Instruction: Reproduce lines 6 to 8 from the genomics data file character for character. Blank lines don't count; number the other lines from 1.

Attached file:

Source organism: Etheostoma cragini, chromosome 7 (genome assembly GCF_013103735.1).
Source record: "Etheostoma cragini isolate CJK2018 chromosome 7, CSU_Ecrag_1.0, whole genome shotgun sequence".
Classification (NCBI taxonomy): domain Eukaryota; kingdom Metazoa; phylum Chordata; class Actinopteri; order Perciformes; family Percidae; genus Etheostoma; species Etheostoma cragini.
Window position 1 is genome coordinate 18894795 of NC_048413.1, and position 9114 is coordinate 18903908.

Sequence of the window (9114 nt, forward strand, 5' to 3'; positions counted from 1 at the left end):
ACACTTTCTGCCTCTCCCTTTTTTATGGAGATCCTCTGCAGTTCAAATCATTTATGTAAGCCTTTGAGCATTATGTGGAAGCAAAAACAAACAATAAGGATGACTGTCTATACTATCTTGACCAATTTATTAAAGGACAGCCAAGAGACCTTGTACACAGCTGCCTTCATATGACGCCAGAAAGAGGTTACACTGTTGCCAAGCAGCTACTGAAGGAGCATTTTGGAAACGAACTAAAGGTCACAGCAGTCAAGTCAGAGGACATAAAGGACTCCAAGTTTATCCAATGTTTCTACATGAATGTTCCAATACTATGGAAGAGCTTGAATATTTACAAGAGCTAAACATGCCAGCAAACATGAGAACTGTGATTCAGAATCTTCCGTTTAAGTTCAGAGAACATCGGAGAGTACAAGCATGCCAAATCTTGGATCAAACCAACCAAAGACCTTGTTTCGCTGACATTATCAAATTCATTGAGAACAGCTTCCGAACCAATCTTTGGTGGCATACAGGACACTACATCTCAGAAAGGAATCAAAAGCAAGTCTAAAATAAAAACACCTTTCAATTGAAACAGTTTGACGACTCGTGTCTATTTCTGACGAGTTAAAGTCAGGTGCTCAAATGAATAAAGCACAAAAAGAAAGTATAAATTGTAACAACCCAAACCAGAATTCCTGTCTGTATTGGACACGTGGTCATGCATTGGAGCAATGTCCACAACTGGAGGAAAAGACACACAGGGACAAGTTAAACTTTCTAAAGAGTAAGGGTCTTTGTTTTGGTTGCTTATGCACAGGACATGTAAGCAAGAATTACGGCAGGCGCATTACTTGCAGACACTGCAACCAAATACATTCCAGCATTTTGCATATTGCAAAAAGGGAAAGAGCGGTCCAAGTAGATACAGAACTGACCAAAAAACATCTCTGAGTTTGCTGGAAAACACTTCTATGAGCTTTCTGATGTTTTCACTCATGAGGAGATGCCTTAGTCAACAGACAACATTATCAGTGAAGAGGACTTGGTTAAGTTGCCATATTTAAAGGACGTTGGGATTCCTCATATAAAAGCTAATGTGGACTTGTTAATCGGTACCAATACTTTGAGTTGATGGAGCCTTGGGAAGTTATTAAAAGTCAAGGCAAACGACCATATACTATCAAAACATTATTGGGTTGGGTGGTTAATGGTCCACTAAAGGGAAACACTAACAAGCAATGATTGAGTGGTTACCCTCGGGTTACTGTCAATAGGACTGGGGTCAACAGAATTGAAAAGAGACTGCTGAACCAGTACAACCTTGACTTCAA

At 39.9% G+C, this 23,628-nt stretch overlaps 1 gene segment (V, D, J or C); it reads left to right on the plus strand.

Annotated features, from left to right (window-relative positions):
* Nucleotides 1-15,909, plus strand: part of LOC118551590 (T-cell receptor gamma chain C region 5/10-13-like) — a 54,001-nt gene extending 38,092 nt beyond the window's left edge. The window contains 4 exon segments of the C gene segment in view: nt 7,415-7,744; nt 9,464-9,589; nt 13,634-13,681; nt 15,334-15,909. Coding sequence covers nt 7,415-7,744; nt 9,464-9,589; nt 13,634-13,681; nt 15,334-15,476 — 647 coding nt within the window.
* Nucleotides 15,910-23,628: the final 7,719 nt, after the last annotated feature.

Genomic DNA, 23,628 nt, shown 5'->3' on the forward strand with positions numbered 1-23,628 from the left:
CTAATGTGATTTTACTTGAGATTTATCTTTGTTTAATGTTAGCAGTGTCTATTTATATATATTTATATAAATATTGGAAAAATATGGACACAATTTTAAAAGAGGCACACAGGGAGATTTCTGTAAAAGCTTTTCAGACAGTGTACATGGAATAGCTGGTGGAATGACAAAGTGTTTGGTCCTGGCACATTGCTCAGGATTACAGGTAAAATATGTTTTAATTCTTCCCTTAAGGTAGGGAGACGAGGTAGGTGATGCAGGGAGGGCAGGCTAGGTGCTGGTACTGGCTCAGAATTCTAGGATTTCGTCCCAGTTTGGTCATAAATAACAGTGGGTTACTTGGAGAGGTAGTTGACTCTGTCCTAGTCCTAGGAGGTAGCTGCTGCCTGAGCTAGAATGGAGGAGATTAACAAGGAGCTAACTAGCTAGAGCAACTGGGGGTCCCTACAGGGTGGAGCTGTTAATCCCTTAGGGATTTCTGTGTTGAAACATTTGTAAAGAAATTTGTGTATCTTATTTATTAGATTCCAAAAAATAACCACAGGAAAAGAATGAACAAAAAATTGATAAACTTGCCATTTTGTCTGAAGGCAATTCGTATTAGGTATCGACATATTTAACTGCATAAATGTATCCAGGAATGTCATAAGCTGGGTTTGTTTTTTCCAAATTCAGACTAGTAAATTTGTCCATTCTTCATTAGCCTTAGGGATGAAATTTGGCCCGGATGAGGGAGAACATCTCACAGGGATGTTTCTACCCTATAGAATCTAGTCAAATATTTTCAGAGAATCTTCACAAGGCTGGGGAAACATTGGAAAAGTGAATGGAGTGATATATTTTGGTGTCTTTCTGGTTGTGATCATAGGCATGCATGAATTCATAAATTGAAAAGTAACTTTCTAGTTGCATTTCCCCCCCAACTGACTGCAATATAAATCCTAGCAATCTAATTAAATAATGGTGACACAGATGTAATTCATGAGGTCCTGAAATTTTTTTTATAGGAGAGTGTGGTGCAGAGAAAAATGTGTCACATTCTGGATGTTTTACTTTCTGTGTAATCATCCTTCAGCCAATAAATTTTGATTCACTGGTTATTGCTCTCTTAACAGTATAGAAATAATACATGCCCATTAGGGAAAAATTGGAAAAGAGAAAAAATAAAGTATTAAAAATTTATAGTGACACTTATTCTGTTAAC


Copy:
ACACTTTCTGCCTCTCCCTTTTTTATGGAGATCCTCTGCAGTTCAAATCATTTATGTAAGCCTTTGAGCATTATGTGGAAGCAAAAACAAACAATAAGGATGACTGTCTATACTATCTTGACCAATTTATTAAAGGACAGCCAAGAGACCTTGTACACAGCTGCCTTCATATGACGCCAGAAAGAGGTTACACTGTTGCCAAGCAGCTACTGAAGGAGCATTTTGGAAACGAACTAAAGGTCACAGCAGTCAAGTCAGAGGACATAAAGGACTCCAAGTTTATCCAATGTTTCTACATGAATGTTCCAATACTATGGAAGAGCTTGAATATTTACAAGAGCTAAACATGCCAGCAAACATGAGAACTGTGATTCAGAATCTTCCGTTTAAGTTCAGAGAACATCGGAGAGTACAAGCATGCCAAATCTTGGATCAAACCAACCAAAGACCTTGTTTCGCTGACATTATCAAATTCATTGAGAACAGCTTCCGAACCAATCTTTGGTGGCATACAGGACACTACATCTCAGAAAGGAATCAAAAGCAAGTCTAAAATAAAAACACCTTTCAATTGAAACAGTTTGACGACTCGTGTCTATTTCTGACGAGTTAAAGTCAGGTGCTCAAATGAATAAAGCACAAAAAGAAAGTATAAATTGTAACAACCCAAACCAGAATTCCTGTCTGTATTGGACACGTGGTCATGCATTGGAGCAATGTCCACAACTGGAGGAAAAGACACACAGGGACAAGTTAAACTTTCTAAAGAGTAAGGGTCTTTGTTTTGGTTGCTTATGCACAGGACATGTAAGCAAGAATTACGGCAGGCGCATTACTTGCAGACACTGCAACCAAATACATTCCAGCATTTTGCATATTGCAAAAAGGGAAAGAGCGGTCCAAGTAGATACAGAACTGACCAAAAAACATCTCTGAGTTTGCTGGAAAACACTTCTATGAGCTTTCTGATGTTTTCACTCATGAGGAGATGCCTTAGTCAACAGACAACATTATCAGTGAAGAGGACTTGGTTAAGTTGCCATATTTAAAGGACGTTGGGATTCCTCATATAAAAGCTAATGTGGACTTGTTAATCGGTACCAATACTTTGAGTTGATGGAGCCTTGGGAAGTTATTAAAAGTCAAGGCAAACGACCATATACTATCAAAACATTATTGGGTTGGGTGGTTAATGGTCCACTAAAGGGAAACACTAACAAGCAATGATTGAGTGGTTACCCTCGGGTTACTGTCAATAGGACTGGGGTCAACAGAATTGAAAAGAGACTGCTGAACCAGTACAACCTTGACTTCAA

At 39.9% G+C, this 23,628-nt stretch overlaps 1 gene segment (V, D, J or C); it reads left to right on the plus strand.

Annotated features, from left to right (window-relative positions):